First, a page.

A primary objective for place managers is fostering a healthy, sustainable, diverse and prosperous economy for the managed place. The place manager collaborates and works closely with various levels of local and regional economic development organizations, developers, real estate brokers, private firms, philanthropic foundations, destination management organizations, non-profits, and state and federal government agencies, while representing the specific and unique needs, challenges and trends of the managed place.
Additionally, the place manager will work to recruit and retain businesses, conduct market research, encourage a strong local workforce, maintain a diverse mix of commercial and residential development, and facilitate a built environment that is accessible for all users to live, work, play, visit and invest.
Project Spotlight: Activating Retail and Real Estate in Your Community
Project Downtown, the master plan for Wichita, is a 15-year community vision and blueprint for development. The plan was founded on market economics with industry experts providing sound economic forecast information for development. The second project in this presentation is the Open on Main pop-up retail initiative which seeks to increase activity on Main Street, encourage more permanent tenants in the downtown core, and allow shop owners to test retail concepts and strategies.
Project Spotlight: Vibrancy in Your Community
The Golden Triangle BID installed 11 bioretention cells and 10 expanded tree boxes on the sidewalks of one of the neighborhood’s key streets. At over $1 million in construction costs and two full blocks of new green infrastructure, this is the largest capital improvement managed by the BID thus far. By building the new bioretention cells and expanded tree boxes, the BID converted 4,500 of concrete to new green space and added 33 trees and over 400 native plants.
Bringing Innovation to Sponsorships
The most unique and successful sponsorships utilize available assets such as events, initiatives, infrastructure and more to deepen a connection with the target audiences. If a BID is innovative and nimble when developing the sponsorship strategy and activation, both the sponsor and the BID will win. A strong activation is defined by the way the brand/sponsor, assets and promotional levers are used together to drive results and tell a larger story.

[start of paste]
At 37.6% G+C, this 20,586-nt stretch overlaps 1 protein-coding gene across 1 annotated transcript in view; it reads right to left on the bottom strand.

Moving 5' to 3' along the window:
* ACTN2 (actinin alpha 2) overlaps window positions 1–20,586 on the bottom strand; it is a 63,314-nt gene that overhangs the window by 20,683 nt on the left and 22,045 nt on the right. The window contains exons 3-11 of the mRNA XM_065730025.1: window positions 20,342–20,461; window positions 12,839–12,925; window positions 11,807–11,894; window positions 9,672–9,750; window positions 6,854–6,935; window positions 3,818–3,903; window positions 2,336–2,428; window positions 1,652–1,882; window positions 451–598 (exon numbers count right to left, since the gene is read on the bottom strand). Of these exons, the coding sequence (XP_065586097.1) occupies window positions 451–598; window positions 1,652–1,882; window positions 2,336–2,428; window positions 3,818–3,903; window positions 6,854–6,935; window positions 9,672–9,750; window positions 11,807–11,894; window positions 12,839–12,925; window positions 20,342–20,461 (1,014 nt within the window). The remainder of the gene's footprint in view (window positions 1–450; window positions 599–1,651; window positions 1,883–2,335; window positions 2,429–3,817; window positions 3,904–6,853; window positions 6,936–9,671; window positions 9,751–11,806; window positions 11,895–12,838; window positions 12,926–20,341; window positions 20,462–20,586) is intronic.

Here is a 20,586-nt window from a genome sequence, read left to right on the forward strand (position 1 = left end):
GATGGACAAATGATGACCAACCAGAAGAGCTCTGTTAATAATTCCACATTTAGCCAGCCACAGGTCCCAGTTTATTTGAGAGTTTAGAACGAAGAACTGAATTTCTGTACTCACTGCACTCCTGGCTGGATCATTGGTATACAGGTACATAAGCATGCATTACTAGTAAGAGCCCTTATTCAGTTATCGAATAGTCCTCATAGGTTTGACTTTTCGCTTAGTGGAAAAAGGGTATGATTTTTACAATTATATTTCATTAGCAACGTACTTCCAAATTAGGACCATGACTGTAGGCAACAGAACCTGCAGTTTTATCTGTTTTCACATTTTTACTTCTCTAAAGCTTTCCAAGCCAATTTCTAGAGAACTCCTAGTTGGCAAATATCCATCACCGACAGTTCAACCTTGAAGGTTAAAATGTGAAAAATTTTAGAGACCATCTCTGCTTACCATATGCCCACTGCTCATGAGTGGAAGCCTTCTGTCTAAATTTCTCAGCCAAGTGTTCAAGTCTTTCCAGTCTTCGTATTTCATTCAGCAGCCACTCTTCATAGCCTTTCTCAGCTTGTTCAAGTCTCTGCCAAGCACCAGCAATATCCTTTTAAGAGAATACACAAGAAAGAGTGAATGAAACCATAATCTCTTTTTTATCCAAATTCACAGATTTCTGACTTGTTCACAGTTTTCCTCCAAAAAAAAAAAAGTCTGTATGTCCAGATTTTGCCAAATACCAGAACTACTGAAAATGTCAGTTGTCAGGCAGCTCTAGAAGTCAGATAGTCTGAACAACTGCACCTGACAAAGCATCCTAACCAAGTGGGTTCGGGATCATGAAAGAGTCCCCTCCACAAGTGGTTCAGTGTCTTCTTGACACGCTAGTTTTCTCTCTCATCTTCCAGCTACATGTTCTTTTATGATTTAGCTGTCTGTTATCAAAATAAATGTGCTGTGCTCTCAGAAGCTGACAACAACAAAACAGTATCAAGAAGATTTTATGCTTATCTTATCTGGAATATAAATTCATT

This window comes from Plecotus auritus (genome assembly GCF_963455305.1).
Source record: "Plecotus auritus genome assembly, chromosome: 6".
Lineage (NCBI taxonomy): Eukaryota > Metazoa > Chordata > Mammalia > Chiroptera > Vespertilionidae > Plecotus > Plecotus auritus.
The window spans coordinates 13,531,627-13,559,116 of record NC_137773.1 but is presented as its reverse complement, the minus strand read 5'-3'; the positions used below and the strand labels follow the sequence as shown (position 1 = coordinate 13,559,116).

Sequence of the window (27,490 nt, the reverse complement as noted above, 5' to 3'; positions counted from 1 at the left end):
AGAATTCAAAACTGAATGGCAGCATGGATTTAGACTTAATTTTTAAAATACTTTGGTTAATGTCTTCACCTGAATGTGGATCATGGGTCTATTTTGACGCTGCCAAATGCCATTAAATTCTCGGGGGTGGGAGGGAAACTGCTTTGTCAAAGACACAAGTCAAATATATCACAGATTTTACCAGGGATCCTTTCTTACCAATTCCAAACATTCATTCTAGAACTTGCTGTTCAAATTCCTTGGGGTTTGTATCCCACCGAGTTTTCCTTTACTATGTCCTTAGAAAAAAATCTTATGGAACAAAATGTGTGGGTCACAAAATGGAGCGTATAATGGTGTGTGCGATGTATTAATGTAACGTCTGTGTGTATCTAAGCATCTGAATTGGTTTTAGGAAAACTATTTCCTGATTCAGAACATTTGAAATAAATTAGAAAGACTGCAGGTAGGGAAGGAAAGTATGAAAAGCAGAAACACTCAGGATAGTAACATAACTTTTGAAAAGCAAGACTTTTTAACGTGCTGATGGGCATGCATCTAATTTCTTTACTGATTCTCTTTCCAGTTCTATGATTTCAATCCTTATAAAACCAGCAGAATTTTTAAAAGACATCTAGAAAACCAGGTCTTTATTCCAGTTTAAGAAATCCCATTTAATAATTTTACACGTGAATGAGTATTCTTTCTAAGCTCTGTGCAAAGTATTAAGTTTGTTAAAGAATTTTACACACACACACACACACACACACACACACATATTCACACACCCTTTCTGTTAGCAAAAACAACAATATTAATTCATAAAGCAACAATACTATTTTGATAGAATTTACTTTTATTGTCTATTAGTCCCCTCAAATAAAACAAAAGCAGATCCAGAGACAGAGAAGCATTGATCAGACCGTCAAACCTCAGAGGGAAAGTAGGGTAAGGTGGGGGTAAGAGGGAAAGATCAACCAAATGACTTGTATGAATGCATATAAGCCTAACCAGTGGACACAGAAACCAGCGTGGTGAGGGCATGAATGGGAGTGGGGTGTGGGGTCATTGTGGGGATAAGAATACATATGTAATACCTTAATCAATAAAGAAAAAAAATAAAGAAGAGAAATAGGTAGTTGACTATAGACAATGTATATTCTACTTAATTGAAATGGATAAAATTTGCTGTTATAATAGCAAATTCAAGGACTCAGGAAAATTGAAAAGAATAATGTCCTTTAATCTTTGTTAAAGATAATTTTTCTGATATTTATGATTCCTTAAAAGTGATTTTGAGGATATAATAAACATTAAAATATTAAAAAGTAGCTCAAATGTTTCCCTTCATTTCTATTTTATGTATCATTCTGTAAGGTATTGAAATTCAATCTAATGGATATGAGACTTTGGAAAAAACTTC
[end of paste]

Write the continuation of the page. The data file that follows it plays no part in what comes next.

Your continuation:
Downtown-Adjacent Neighborhoods: Opportunities, Threats and the Current Moment
With the urban renaissance of the last two decades, many downtowns are now bordered by districts that have evolved either into extensions and/or competitors to the traditional core. In this session, panelists will explore the ways in which UPMOs have been addressing this phenomenon through the three ‘lenses’ of retail, connectivity and equity, while also placing it within the context of the ongoing COVID-19 crisis and other current events.
Be the Change You Want to See: BIPOC Matters to Main Streets & Downtowns
Recent actions in both Canada and the U.S. have brought systemic racism to the forefront, and our business associations have an important role to play in addressing racism and discrimination. Panelists of this session will shed light on the issues and provide inspiration and motivation for us to initiate measures within our own organization and business communities.
How Investments in Arts Vibrancy Drive Economic Vibrancy
How can the arts act as a catalyst for economic development? What are the factors that drive a vibrant arts sector? This session will explore how arts vibrancy evaluations can steer investments in economic development to improve lives and the economy. Join speakers as they discuss the economic contributions of the arts in diverse communities and study cases of the arts driving business development.
Authority in Data: Building out your Research Program
Learn how to build out your research program beginning with the basic State of Downtown to more advanced reports such as a Development Activity Report and COVID response report. With a strong research program, UPMOs will become the go-to expert in their downtown. This expert status with help shape your brand and serve your members. Come away with a realistic plan to build a robust research program given budget, staff and time constraints.
Leveraging your Ass-ets Off: Building a Tourism Toolkit for Downtown
Americans don’t go to Paris to hang out with other Americans. Discover how doubling down on your unique assets —especially in light of COVID’s impact— can yield surprising results when harnessed with the marketing and financial resources associated with a too often overlooked partner: your local Destination Management Organization (DMO). Join this discussion to learn more about DMOs and how partnership can enhance your economic development efforts.
Taking a Leadership Role in Affordable Housing
The affordable housing crisis is forcing downtown workers to live farther and farther away, reducing our competitiveness as a jobs center. Downtown organizations are in a unique position —due to our skills, partners, constituencies and clout— to take a leadership role in creating workforce housing. Come hear creative examples that you could implement in your community.
Saving the Night
The evening and night-time economies find themselves under pressure. This key part of urban life and culture is vulnerable economically due to the impacts of COVID-19. This session will ask if Purple Flag, an international accreditation focused at creating a gold standard in urban place management after dark and its origins in public health can support the reimagining of night-life to bring people back together again, safely.